Honiara : 14 May 2017
Letter to the Editors, Solomon Star and Island Sun Newspapers.
In the Solomon Islands chewing betel nut has a long history reaching back centuries, and these days betel nut is being cultivated commercially to supplement incomes
I have been alarmed, however, that many young people are chewing betel nuts without perhaps knowing the health risks.
The WHO has classified betel nut as a carcinogen and initiated an action plan to reduce its use.
Modern research shows many health risks associated with the practice of chewing betel nut, including cancer of the mouth and esophagus, oral submucous fibrosis, and tooth decay.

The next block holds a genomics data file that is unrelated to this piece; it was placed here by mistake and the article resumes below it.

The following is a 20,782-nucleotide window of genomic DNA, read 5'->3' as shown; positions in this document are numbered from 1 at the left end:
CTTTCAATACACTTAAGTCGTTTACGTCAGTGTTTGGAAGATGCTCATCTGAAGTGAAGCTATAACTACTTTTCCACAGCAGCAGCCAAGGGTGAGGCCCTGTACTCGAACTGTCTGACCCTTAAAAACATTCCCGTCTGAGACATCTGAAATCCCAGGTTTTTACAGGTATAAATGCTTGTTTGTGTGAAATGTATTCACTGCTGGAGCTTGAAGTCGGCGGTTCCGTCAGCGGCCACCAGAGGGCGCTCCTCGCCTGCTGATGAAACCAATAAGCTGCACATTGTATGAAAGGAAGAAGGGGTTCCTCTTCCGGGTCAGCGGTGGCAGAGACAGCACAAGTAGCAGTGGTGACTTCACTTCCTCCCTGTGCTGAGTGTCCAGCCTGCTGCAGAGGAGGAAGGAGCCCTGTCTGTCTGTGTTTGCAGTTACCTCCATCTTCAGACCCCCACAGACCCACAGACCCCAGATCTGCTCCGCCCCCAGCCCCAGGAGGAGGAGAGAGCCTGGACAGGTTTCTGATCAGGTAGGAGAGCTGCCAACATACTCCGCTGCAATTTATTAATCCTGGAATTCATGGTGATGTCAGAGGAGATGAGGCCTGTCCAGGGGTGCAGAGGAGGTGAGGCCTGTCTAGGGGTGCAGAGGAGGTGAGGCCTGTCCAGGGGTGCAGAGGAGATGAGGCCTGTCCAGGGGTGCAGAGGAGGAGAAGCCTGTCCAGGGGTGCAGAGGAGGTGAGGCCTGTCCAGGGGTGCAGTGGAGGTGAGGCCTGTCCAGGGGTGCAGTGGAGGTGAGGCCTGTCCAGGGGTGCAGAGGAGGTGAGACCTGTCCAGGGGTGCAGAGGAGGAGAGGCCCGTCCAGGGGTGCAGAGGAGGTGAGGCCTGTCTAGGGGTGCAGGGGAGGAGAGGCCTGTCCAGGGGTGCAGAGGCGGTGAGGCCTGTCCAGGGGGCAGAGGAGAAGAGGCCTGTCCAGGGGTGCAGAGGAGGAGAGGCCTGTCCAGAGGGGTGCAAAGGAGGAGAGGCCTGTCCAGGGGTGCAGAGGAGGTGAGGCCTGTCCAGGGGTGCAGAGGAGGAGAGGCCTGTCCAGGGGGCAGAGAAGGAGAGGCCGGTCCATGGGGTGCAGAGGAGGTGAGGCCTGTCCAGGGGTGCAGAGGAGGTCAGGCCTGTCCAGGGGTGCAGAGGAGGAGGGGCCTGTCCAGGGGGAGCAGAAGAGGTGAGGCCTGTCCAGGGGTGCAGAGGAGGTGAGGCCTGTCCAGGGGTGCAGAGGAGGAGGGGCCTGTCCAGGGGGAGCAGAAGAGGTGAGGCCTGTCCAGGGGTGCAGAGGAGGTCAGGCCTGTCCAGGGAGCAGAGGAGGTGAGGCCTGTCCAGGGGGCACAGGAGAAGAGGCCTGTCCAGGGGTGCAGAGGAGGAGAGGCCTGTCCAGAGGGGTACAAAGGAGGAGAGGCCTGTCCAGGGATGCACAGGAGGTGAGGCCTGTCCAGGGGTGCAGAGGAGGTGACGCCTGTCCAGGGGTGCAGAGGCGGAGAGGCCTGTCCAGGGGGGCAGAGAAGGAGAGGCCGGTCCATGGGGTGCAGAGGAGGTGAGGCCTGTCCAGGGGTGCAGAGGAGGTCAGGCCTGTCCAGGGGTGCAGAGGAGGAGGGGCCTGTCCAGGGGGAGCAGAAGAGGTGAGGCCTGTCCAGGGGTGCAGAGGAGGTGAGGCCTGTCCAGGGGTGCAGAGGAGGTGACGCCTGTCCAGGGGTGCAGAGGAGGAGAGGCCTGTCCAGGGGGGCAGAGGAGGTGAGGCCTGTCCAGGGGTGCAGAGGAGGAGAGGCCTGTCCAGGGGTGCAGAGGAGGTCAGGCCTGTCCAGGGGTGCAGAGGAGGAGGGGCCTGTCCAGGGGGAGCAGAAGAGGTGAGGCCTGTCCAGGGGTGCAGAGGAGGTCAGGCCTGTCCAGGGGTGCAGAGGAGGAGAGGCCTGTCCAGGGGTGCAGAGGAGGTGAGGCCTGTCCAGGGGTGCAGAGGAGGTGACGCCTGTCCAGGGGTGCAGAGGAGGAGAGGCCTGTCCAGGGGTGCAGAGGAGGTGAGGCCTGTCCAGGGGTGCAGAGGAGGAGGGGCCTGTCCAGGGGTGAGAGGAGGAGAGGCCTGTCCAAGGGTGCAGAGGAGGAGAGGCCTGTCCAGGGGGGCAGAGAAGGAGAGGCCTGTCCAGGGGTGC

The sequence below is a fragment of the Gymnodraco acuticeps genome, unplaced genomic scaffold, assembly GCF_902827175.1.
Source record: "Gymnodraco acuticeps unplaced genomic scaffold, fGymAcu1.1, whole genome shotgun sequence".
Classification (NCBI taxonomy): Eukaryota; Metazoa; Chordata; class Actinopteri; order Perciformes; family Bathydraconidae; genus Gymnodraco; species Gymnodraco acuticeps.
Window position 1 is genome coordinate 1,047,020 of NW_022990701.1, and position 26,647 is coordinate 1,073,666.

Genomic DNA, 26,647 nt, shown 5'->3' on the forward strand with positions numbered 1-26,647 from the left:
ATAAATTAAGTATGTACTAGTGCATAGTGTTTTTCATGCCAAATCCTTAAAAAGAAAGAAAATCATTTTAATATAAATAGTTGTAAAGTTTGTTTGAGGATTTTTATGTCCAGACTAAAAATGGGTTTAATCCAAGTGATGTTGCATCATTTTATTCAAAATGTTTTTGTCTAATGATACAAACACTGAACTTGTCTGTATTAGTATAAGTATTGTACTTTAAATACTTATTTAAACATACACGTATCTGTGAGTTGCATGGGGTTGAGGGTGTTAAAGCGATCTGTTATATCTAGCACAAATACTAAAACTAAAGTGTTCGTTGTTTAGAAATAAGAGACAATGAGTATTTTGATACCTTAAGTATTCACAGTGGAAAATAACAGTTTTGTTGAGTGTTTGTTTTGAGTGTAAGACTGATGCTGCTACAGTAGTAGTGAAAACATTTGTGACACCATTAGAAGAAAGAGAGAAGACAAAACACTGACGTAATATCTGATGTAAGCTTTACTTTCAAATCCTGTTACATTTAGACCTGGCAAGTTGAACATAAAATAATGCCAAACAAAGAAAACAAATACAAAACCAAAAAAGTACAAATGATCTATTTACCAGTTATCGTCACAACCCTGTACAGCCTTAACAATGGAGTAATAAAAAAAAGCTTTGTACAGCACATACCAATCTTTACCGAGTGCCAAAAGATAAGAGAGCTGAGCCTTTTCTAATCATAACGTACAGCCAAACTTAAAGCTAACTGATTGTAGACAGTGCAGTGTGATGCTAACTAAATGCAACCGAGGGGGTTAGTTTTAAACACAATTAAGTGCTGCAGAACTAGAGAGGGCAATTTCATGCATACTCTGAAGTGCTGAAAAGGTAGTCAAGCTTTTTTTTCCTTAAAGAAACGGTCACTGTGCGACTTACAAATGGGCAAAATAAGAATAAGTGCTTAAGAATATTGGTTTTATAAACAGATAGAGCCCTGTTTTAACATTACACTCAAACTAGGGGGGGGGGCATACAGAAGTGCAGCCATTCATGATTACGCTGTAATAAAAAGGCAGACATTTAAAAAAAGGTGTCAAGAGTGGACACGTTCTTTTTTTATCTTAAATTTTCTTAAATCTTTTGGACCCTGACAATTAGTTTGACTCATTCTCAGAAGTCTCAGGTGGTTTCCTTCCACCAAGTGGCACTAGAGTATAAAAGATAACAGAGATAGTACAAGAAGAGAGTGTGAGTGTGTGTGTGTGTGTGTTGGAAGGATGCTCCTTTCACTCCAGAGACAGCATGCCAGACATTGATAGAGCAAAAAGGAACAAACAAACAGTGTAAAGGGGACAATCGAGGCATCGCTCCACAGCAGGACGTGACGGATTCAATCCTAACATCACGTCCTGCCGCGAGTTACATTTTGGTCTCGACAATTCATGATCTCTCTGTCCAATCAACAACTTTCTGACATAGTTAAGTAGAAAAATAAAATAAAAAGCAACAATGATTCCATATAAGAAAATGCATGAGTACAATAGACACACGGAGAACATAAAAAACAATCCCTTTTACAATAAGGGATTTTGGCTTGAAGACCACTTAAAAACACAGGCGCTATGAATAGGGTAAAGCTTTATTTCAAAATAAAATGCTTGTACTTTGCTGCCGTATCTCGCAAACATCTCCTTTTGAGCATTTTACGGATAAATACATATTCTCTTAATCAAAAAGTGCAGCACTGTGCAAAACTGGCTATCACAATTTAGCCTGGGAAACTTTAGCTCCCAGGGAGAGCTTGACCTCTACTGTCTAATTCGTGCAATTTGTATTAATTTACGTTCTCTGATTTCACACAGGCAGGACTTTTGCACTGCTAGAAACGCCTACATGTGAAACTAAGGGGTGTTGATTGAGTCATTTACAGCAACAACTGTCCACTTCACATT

Taiwan has declared an annual “Betel Nut Prevention Day.” City officials in Taipei now fine anyone seen spitting betel nut juice and require them to attend withdrawal classes.
The U.S. Food and Drug Administration (FDA) does not consider betel nut safe for chewing or eating and has placed the nut on its Poisonous Plants Database.
Health organizations and governments around the globe are taking increasing steps to increase awareness of betel nut risks but I am not aware whether the MOHMS warns on the chewing of betel nut despite the health risks being well documented by the WHO.